But an Iraqi journalist on the scene said at least 30 people were wounded in the blast.
The car bomb targeted a police station, where dozens of Iraqis were lined up to surrender their weapons and/or join the police force, several witnesses told the journalist.
Several hours later, a suicide car bomb detonated at a highway checkpoint near Balad, 50 miles north of Baghdad.
Two Iraqi national guard members were killed and another was wounded, a U.S. military spokesman said.
In the third attack, in the northern Iraqi city of Mosul, insurgents in a vehicle fired on a five-truck convoy, killing two Turkish drivers and wounding two other Turks, local officials said.
An Iraqi national guard official said that attackers in a BMW fired at the convoy, which was arriving from Baghdad around 12:30 p.m. The trucks had delivered food to U.S. military bases in Baghdad, the national guard official said.
Earlier the U.S. military said that a newly promoted associate of Abu Musab al-Zarqawi had been arrested in Iraq on Saturday.
The al-Zarqawi associate was seized early Saturday along with five other terrorists in southern Falluja, the insurgent stronghold west of Baghdad, the military said.
Their identities were not disclosed.
Initially, the al-Zarqawi associate was thought to be a minor member of the terrorist's circle, however "due to a surge in the number of al-Zarqawi associates who have been captured or killed by [multinational forces] strikes and other operations, the member had moved up to take a critical position as an al-Zarqawi senior leader," the U.S. military said.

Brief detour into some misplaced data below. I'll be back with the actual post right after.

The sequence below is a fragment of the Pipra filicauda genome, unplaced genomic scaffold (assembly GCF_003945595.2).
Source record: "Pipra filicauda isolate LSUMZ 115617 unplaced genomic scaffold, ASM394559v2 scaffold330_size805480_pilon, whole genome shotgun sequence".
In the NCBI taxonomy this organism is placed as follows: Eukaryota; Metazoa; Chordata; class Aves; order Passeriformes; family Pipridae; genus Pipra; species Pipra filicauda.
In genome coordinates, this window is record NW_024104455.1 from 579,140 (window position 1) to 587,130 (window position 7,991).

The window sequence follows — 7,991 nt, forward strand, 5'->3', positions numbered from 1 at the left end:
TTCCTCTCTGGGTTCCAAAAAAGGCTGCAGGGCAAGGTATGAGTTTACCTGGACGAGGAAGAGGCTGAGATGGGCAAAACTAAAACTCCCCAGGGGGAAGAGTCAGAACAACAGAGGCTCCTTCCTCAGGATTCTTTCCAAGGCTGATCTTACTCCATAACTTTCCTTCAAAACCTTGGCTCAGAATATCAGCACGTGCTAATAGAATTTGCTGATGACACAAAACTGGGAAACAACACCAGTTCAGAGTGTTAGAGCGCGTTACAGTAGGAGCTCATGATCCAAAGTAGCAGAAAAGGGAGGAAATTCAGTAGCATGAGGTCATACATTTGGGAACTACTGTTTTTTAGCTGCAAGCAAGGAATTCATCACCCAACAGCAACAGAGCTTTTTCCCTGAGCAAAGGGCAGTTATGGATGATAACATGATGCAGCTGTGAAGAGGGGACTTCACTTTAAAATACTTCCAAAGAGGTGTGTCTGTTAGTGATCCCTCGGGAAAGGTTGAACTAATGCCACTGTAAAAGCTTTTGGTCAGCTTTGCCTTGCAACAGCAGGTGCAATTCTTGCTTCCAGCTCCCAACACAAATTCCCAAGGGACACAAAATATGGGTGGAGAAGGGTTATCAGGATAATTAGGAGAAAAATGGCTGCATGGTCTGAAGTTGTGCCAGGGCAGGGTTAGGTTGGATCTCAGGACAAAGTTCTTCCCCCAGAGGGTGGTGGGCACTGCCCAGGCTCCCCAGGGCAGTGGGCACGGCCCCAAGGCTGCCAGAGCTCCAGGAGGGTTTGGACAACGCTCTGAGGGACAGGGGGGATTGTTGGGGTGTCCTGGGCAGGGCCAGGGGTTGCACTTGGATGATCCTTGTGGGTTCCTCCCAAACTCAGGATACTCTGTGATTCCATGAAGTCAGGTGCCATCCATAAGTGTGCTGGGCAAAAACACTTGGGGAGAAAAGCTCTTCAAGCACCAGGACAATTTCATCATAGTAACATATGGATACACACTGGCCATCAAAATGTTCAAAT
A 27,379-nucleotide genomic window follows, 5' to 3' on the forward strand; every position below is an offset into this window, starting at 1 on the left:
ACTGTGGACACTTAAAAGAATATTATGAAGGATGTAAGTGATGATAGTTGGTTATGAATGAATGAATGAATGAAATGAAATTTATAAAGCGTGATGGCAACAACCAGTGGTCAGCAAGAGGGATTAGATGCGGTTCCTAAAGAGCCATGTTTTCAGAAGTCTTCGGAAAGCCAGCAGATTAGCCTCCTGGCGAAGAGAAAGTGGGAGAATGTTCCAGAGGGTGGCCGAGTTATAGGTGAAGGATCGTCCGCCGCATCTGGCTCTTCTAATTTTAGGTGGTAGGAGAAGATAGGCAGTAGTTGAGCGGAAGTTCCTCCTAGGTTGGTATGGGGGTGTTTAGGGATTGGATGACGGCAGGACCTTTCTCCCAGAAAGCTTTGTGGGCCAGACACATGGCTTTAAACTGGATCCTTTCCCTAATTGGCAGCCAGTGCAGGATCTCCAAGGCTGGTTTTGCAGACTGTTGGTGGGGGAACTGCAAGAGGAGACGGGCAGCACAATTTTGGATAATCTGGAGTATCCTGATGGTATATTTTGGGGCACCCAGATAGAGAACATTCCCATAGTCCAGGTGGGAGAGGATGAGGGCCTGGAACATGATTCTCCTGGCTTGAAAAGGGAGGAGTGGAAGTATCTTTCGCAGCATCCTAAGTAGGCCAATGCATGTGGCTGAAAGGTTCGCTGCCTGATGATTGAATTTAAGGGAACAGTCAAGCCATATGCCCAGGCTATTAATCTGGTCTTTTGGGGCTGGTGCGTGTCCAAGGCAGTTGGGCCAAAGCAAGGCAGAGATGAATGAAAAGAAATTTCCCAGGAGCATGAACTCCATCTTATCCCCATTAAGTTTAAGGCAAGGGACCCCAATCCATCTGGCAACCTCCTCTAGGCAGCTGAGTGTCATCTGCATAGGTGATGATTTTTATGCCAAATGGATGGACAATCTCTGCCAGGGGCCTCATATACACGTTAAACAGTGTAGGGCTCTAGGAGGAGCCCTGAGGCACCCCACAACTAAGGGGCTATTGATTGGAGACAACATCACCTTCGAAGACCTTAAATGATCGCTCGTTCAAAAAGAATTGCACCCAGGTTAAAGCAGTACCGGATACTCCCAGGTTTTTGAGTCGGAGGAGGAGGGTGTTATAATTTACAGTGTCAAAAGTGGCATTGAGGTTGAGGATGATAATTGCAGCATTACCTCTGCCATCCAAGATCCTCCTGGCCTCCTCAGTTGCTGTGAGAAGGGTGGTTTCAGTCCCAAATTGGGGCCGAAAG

Falluja has been the site of intensified U.S. attacks in recent weeks, with American forces stepping up their efforts against al-Zarqawi and his Unification and Jihad group, which has staged attacks against U.S. forces, Iraqi police and civilians.
The U.S. State Department is offering $25 million for the capture or death of al-Zarqawi, blamed for the recent series of beheadings and who last week swore allegiance to Osama bin Laden.
In another development, al-Zarqawi's followers have dispersed to Falluja's outlying areas, where they are attempting to hide among the civilian population, according to a U.S. military news release.